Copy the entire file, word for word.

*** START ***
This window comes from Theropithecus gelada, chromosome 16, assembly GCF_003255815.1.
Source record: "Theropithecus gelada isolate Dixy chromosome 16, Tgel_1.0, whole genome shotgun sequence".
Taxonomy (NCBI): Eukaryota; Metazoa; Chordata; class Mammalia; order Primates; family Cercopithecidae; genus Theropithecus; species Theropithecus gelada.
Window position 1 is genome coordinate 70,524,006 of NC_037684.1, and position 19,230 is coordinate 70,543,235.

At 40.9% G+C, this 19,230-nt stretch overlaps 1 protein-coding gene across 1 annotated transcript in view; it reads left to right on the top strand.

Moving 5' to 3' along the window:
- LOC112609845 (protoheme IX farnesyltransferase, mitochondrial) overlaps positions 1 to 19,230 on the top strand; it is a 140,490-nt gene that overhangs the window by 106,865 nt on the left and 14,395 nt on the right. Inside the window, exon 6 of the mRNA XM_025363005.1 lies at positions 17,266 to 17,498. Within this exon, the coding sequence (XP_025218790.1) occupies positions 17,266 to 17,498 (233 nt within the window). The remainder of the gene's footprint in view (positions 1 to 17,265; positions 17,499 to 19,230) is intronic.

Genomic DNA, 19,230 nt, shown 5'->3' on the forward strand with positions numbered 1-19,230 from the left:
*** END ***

This window comes from Theropithecus gelada, chromosome 16, assembly GCF_003255815.1.
Source record: "Theropithecus gelada isolate Dixy chromosome 16, Tgel_1.0, whole genome shotgun sequence".
Taxonomy (NCBI): Eukaryota; Metazoa; Chordata; class Mammalia; order Primates; family Cercopithecidae; genus Theropithecus; species Theropithecus gelada.
Window position 1 is genome coordinate 70,524,006 of NC_037684.1, and position 19,230 is coordinate 70,543,235.

At 40.9% G+C, this 19,230-nt stretch overlaps 1 protein-coding gene across 1 annotated transcript in view; it reads left to right on the top strand.

Moving 5' to 3' along the window:
- LOC112609845 (protoheme IX farnesyltransferase, mitochondrial) overlaps positions 1 to 19,230 on the top strand; it is a 140,490-nt gene that overhangs the window by 106,865 nt on the left and 14,395 nt on the right. Inside the window, exon 6 of the mRNA XM_025363005.1 lies at positions 17,266 to 17,498. Within this exon, the coding sequence (XP_025218790.1) occupies positions 17,266 to 17,498 (233 nt within the window). The remainder of the gene's footprint in view (positions 1 to 17,265; positions 17,499 to 19,230) is intronic.

Genomic DNA, 19,230 nt, shown 5'->3' on the forward strand with positions numbered 1-19,230 from the left: